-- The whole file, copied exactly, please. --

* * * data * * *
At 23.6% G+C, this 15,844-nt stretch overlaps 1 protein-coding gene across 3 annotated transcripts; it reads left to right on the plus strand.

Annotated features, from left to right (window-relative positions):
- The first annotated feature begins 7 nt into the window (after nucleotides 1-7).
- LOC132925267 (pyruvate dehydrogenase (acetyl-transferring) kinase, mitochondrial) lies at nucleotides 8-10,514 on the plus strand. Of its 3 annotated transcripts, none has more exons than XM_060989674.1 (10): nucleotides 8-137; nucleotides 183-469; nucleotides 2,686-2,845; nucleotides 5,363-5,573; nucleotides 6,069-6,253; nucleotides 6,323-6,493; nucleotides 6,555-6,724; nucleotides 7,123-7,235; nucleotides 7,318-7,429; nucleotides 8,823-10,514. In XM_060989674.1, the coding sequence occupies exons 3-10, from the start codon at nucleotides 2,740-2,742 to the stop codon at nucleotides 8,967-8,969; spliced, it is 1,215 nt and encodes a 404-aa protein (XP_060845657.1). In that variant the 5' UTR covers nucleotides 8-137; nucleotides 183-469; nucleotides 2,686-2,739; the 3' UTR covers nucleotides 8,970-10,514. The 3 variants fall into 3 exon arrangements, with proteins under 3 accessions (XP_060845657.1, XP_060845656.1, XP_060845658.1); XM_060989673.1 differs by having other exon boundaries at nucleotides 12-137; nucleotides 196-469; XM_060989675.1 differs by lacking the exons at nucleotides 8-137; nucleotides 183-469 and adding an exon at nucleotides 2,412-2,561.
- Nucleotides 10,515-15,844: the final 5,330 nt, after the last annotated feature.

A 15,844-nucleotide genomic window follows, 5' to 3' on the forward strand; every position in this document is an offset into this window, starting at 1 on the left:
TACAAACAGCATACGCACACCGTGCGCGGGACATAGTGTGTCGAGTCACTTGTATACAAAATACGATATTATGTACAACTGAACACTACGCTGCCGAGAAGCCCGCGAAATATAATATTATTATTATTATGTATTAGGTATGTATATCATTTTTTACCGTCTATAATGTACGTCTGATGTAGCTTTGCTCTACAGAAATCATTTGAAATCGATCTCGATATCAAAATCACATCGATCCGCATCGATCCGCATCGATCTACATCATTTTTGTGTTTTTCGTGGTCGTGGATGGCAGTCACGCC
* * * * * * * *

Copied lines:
At 23.6% G+C, this 15,844-nt stretch overlaps 1 protein-coding gene across 3 annotated transcripts; it reads left to right on the plus strand.

Annotated features, from left to right (window-relative positions):
- The first annotated feature begins 7 nt into the window (after nucleotides 1-7).
- LOC132925267 (pyruvate dehydrogenase (acetyl-transferring) kinase, mitochondrial) lies at nucleotides 8-10,514 on the plus strand. Of its 3 annotated transcripts, none has more exons than XM_060989674.1 (10): nucleotides 8-137; nucleotides 183-469; nucleotides 2,686-2,845; nucleotides 5,363-5,573; nucleotides 6,069-6,253; nucleotides 6,323-6,493; nucleotides 6,555-6,724; nucleotides 7,123-7,235; nucleotides 7,318-7,429; nucleotides 8,823-10,514. In XM_060989674.1, the coding sequence occupies exons 3-10, from the start codon at nucleotides 2,740-2,742 to the stop codon at nucleotides 8,967-8,969; spliced, it is 1,215 nt and encodes a 404-aa protein (XP_060845657.1). In that variant the 5' UTR covers nucleotides 8-137; nucleotides 183-469; nucleotides 2,686-2,739; the 3' UTR covers nucleotides 8,970-10,514. The 3 variants fall into 3 exon arrangements, with proteins under 3 accessions (XP_060845657.1, XP_060845656.1, XP_060845658.1); XM_060989673.1 differs by having other exon boundaries at nucleotides 12-137; nucleotides 196-469; XM_060989675.1 differs by lacking the exons at nucleotides 8-137; nucleotides 183-469 and adding an exon at nucleotides 2,412-2,561.
- Nucleotides 10,515-15,844: the final 5,330 nt, after the last annotated feature.

A 15,844-nucleotide genomic window follows, 5' to 3' on the forward strand; every position in this document is an offset into this window, starting at 1 on the left:
TACAAACAGCATACGCACACCGTGCGCGGGACATAGTGTGTCGAGTCACTTGTATACAAAATACGATATTATGTACAACTGAACACTACGCTGCCGAGAAGCCCGCGAAATATAATATTATTATTATTATGTATTAGGTATGTATATCATTTTTTACCGTCTATAATGTACGTCTGATGTAGCTTTGCTCTACAGAAATCATTTGAAATCGATCTCGATATCAAAATCACATCGATCCGCATCGATCCGCATCGATCTACATCATTTTTGTGTTTTTCGTGGTCGTGGATGGCAGTCACGCC